Sports Movie Week continues with day 5: baseball. I’ve already watched Moneyball this year, so I went back into the history drawer to evaluate this lesser-spotted gem.
Field of a different dream
Virgil Sweet is a roaming scout for the California Angels, and a one-time pro catcher who never made it to the Major League himself. On a drive to see some players in Idaho he stumbles across a kid named Sammy Bodeen; a kid with an arm like a cannon. Will this untested youngster be able to cut it under the pressure of the stadium lights?
People love sports for many reasons. There’s the excitement; the competitive spirit; the vicarious thrill; the gambling (like this guy); maybe just the unpredictability of it all. All sports probably see themselves as a metaphor for life itself, or at least an aspect of life, but no sport has really been able to capture that essence and represent it on a movie screen as often and as successfully as baseball. Explaining why would certainly take more time and brain power (and knowledge of baseball) than I have handy, so let’s all just take my word for it and move on to the next paragraph.
In Talent for the Game, Eddie Olmos (I can call him Eddie cos he follows me on Twitter) plays Virgil alongside his future wife Lorraine Bracco as his girlfriend Bobbie. The once and future Admiral Adama is as fantastic as ever in the role. His Virgil is a man who seems fairly happy-go-lucky but scratch the surface and there is someone who is less than thrilled with his lot in life. He’s not getting any younger; he spends most of his time driving around the country in a car almost as beat up as him; he’s almost certainly envious of the kids he brings back for their youth and their shot at something he wasn’t able to achieve for himself when he was their age, and now his job is on the line because the new team owner doesn’t think he needs scouts like Virgil anymore.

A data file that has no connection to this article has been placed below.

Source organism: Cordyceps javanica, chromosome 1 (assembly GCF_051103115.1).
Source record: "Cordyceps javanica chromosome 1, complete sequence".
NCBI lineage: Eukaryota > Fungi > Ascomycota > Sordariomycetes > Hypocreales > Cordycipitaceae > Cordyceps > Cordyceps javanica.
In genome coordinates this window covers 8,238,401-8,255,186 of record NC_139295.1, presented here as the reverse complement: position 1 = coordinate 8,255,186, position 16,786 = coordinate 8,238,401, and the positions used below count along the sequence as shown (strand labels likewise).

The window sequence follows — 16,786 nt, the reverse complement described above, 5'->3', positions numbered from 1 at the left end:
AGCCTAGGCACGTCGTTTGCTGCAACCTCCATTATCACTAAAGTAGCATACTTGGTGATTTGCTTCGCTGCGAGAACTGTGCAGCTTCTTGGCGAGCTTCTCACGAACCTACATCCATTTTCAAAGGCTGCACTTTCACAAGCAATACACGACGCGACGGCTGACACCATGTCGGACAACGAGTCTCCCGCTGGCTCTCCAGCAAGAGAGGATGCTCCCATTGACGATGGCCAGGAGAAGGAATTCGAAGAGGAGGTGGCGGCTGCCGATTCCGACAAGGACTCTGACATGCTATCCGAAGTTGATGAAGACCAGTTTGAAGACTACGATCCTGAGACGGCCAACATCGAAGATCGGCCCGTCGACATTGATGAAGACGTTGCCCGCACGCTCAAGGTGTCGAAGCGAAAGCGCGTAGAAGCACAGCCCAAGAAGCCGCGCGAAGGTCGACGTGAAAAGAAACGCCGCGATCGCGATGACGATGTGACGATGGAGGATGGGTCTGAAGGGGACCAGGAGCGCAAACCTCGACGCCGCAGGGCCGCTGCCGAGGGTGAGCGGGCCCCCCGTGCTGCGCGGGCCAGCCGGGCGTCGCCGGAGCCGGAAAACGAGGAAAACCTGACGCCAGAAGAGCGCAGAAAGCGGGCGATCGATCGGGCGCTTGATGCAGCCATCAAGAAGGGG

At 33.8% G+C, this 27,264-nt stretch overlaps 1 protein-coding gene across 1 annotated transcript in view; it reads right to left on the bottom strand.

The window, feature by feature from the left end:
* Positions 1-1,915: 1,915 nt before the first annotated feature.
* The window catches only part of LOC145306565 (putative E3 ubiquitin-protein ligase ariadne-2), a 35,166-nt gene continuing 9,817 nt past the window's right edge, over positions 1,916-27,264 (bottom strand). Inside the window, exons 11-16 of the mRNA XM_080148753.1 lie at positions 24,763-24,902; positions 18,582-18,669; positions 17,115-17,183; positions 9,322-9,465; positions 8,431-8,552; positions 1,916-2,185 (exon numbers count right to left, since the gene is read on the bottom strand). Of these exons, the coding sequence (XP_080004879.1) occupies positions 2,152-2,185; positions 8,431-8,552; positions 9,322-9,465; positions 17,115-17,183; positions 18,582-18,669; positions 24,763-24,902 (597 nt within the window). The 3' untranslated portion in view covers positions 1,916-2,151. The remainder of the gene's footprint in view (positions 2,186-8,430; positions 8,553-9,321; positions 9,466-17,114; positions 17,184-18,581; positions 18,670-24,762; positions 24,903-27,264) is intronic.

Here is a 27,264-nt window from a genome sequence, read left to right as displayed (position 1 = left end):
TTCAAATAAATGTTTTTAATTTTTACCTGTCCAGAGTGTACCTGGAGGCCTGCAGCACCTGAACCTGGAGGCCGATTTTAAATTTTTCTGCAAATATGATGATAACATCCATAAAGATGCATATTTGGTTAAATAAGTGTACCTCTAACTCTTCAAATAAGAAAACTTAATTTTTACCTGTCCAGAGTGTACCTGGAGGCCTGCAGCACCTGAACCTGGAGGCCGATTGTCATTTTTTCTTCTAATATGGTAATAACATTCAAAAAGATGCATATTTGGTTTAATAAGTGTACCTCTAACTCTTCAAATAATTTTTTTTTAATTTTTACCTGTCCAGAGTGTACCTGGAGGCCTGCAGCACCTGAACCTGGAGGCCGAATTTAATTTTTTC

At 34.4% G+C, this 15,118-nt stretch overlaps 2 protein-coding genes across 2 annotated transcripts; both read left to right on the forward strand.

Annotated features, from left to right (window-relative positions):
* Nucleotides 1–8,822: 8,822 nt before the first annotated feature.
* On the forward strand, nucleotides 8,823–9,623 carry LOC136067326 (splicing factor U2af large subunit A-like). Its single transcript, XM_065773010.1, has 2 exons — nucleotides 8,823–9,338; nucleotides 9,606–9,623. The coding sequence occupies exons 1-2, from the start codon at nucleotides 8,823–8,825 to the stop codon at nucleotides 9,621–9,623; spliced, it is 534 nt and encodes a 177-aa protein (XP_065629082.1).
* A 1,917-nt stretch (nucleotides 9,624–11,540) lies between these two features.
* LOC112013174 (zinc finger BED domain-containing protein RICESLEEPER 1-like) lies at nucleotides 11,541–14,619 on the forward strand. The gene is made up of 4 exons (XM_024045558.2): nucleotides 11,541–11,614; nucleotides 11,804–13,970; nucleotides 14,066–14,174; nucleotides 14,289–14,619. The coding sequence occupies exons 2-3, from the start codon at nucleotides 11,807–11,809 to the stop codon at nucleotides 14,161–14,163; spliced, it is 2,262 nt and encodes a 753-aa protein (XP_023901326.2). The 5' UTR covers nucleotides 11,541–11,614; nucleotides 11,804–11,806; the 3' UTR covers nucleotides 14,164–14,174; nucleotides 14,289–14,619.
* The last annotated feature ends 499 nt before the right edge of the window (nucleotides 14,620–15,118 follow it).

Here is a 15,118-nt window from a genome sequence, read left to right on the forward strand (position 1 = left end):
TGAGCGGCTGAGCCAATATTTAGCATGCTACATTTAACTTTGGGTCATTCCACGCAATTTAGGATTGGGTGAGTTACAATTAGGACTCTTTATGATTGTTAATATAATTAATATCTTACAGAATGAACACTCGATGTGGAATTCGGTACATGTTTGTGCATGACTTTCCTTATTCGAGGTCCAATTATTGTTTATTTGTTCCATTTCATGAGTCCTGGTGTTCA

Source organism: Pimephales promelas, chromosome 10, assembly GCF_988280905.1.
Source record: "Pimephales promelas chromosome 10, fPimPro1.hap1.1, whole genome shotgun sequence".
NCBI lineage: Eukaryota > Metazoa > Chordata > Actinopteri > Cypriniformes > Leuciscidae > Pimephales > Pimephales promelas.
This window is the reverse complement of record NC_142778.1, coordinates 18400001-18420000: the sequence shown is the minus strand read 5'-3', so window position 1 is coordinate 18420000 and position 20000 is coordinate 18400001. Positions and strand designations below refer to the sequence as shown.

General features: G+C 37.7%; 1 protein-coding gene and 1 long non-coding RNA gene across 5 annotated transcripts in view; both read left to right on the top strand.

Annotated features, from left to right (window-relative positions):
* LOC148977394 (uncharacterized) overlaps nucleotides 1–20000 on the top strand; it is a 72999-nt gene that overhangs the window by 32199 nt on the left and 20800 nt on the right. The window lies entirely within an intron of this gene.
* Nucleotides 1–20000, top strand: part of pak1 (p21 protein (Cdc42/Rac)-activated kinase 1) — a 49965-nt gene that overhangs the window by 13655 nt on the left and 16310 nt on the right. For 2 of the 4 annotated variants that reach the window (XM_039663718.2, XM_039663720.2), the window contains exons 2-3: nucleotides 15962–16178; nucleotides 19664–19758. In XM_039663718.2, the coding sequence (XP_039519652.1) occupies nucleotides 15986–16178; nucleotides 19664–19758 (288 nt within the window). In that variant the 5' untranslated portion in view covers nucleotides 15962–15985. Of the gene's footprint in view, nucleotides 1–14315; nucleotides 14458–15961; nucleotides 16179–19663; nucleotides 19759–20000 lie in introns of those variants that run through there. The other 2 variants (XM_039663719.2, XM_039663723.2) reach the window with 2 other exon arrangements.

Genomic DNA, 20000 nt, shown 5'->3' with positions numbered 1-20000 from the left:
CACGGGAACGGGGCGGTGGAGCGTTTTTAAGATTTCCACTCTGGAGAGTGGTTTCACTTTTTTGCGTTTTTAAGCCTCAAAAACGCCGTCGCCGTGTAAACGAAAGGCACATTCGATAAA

Sammy is Virgil’s last hope. If he’s a winner then Virgil’s future is set, but if he tanks then Virg is out on his ass. It would have been an easy choice to have Virgil transfer this extra pressure on to Sammy through try-outs and in the run-up to his debut but instead Virgil remains protective of the kid, calming him down when he gets nervous. It’s Olmos’ inherent decency and trustworthiness that makes all of this work.
Olmos is backed up by a quality supporting cast incuding Bracco (coming off her Goodfellas career high), Jamey Sheridan as the Angels’ GM and Virgil’s self-serving boss, and Jeff Corbett as Sammy. Terry Kinney and Thomas Ryan almost steal the show as the team’s brash new owner, Gil Lawrence, and his assistant/henchman/echo, Paul (respectively). Robert M. Young’s low-key direction and Curtis Clark’s cinematography are both a good fit with the material as well.
Where the movie doesn’t quite do the business as it should is in the story and the structure. There’s no antagonist here, and very little drama at all. Once the main plot kicks in you’re never in any doubt about exactly what’s going to happen. When it was getting started I was guessing the film would span maybe a whole season. It would show an on-his-last-legs Virgil bringing Sammy into the fold, then staying on with Sammy as his agent or manager or something, both starting out with good intentions but getting carried away by the sudden wealth and success before making peace and getting their mojo back in the pennant race. But my guess turned out to be bullshit.
The script by David Himmelstein, Thomas Michael Donnelly and Larry Ferguson takes a lot of time to set up the characters in the opening act, but unfortunately it doesn’t leave any room for a story. The difficulty to be overcome turns out to be nothing but Sammy’s nerves and inexperience, and the film ends after only one frakking game! What story there is feels pat and unearned. It’s a real shame, especially since Talent for the Game is only just an hour and a half long. The characters have already bought our interest, so why not condense acts two and three down and blow out the back another 40 minutes or so? If handled with the same finesse, the result could have been another classic baseball movie, instead of a Major League also-ran.